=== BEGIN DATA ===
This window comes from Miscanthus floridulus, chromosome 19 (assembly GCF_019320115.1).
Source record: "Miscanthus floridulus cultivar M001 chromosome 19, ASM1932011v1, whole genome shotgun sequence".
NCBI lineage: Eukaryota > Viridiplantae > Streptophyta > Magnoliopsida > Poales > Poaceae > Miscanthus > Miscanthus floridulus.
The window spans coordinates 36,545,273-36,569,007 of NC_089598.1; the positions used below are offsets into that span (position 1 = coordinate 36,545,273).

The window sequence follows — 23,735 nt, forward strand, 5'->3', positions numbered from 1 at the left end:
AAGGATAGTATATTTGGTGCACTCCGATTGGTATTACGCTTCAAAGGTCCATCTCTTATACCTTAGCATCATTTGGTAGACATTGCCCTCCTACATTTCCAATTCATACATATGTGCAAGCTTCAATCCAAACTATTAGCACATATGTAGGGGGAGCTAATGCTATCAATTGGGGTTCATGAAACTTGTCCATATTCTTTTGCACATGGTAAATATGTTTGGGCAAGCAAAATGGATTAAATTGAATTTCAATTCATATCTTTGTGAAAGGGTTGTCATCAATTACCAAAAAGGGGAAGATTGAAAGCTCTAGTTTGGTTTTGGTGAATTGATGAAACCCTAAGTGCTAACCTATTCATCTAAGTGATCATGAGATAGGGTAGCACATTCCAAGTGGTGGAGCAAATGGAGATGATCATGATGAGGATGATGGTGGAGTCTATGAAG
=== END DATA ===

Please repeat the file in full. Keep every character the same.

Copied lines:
This window comes from Miscanthus floridulus, chromosome 19 (assembly GCF_019320115.1).
Source record: "Miscanthus floridulus cultivar M001 chromosome 19, ASM1932011v1, whole genome shotgun sequence".
NCBI lineage: Eukaryota > Viridiplantae > Streptophyta > Magnoliopsida > Poales > Poaceae > Miscanthus > Miscanthus floridulus.
The window spans coordinates 36,545,273-36,569,007 of NC_089598.1; the positions used below are offsets into that span (position 1 = coordinate 36,545,273).

The window sequence follows — 23,735 nt, forward strand, 5'->3', positions numbered from 1 at the left end:
AAGGATAGTATATTTGGTGCACTCCGATTGGTATTACGCTTCAAAGGTCCATCTCTTATACCTTAGCATCATTTGGTAGACATTGCCCTCCTACATTTCCAATTCATACATATGTGCAAGCTTCAATCCAAACTATTAGCACATATGTAGGGGGAGCTAATGCTATCAATTGGGGTTCATGAAACTTGTCCATATTCTTTTGCACATGGTAAATATGTTTGGGCAAGCAAAATGGATTAAATTGAATTTCAATTCATATCTTTGTGAAAGGGTTGTCATCAATTACCAAAAAGGGGAAGATTGAAAGCTCTAGTTTGGTTTTGGTGAATTGATGAAACCCTAAGTGCTAACCTATTCATCTAAGTGATCATGAGATAGGGTAGCACATTCCAAGTGGTGGAGCAAATGGAGATGATCATGATGAGGATGATGGTGGAGTCTATGAAG